• Belonging: Inviting, including, and welcoming all voices. Co-create with children what the home learning space can look like. It can be a small space such as a corner of a table, but make this space feel like their own. Make clear commitments to the idea of belonging, allowing room for everyone to voice an opinion. Affirm risk-taking by making sure that children feel like they can have ideas about their schedules, routines, and the books they choose to read. Value your own school and family stories, and encourage children to talk about what they love about school, what they look forward to again, and what they love about learning at home.
  • Curiosity: Celebrate the power of the child’s mind by trusting their imaginations to inquire. Ask: What are you wondering about? What do you want to learn? What more could we do to make our learning grow? In any way possible, give children access to multiple forms of learning, both online and in books in hand—learning about the natural world, history, human nature, and more. Encourage children to be deeply observant and ask questions, looking closely at the objects in their environment or the faces of their loved ones.
  • Friendship: Reassure children that they are going to see their friends again. If they have access to the internet, they can do video calls together. If they don’t, invite them to keep a journal to record daily ideas, questions, and memories of their time spent at home.
  • Kindness: As Mr. Rogers said, make sure you point out all the helpers, whether in the news or in classroom magazines or in the community. This is a very scary time for all of us, and our children internalize this. Focusing on acts of kindness can be a solace. Point out the helpers in children’s books and stories—the friends who extend their hand. That is what we are all doing by staying home. We are helping others, not just ourselves.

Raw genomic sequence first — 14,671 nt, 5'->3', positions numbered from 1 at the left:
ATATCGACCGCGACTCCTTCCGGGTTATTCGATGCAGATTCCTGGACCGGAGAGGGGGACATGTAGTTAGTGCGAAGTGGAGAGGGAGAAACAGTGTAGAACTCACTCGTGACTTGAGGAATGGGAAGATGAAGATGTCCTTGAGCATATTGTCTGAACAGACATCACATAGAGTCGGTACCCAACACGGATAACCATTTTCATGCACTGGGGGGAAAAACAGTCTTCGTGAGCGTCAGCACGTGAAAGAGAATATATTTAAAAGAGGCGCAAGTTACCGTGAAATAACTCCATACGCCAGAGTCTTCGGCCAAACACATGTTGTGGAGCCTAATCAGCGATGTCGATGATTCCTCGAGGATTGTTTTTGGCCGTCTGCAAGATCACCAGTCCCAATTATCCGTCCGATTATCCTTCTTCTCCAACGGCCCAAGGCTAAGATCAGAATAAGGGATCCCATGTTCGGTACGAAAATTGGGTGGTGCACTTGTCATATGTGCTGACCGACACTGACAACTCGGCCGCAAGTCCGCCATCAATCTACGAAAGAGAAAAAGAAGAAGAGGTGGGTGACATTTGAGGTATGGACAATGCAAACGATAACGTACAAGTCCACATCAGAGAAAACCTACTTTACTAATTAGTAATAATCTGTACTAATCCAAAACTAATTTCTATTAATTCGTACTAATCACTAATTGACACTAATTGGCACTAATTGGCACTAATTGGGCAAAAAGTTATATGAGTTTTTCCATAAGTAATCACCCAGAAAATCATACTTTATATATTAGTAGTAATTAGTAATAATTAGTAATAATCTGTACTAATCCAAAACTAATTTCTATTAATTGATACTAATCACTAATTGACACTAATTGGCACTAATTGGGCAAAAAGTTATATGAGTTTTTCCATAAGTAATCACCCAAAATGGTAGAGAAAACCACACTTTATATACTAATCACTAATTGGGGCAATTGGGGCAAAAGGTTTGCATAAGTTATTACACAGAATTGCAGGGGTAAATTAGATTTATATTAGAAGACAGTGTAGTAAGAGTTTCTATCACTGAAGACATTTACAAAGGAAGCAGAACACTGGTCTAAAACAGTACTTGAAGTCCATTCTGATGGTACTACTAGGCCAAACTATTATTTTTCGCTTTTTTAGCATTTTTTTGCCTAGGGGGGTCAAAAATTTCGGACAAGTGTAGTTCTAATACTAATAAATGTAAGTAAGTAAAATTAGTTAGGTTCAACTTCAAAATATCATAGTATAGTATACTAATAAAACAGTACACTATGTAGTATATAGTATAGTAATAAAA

• Confidence: This is a really important time to notice and affirm the small steps our children are making academically, socially, and emotionally. Try creating a daily affirmation chart, stickers for small increments of growth, or rituals such as small chants and songs to commemorate growth moments.
  • Courage: It’s going to take courage to get through the weeks and months ahead. Our children will realize that they are not going back to school this year; they will worry about their parents and about getting sick. They will worry about all the things adults worry about, but they will worry in their own ways, at their own developmental levels. It takes courage to overcome fear and to navigate a new world. Let’s use the books we read aloud to create space to talk about courage, to see simple, ordinary efforts as courageous, and to invite children to name their own acts of bravery during this difficult time.
  • Hope: One of many extraordinary things about children is their capacity to PLAY. The imagination is a muscle and children are uniquely equipped to exercise this. It takes imagination to get out of a difficult situation, to create a story, to build a world and to solve problems. It is perhaps children’s greatest capacity, and it’s our responsibility to nurture this. Let your children draw and write often. Let them create perfect worlds, imaginary universes of hope and delight.

The poet Dana Levin once wrote for the Academy of American Poets: “During these extraordinary days in which we find ourselves enclosed, the capacity to hold nature in the mind, to revisit light by means of the Muse—by which I mean the Imagination—is a crucial and beautiful human gift. It offers shelter.”

Reading, and books themselves, are a form of shelter. Let’s make sure our children have access to this now. Let’s make sure they’re able to feel the delight of their days, of the moment of the snow on the trees, of the nearness of a read-aloud, and let’s keep the learning continuing forward.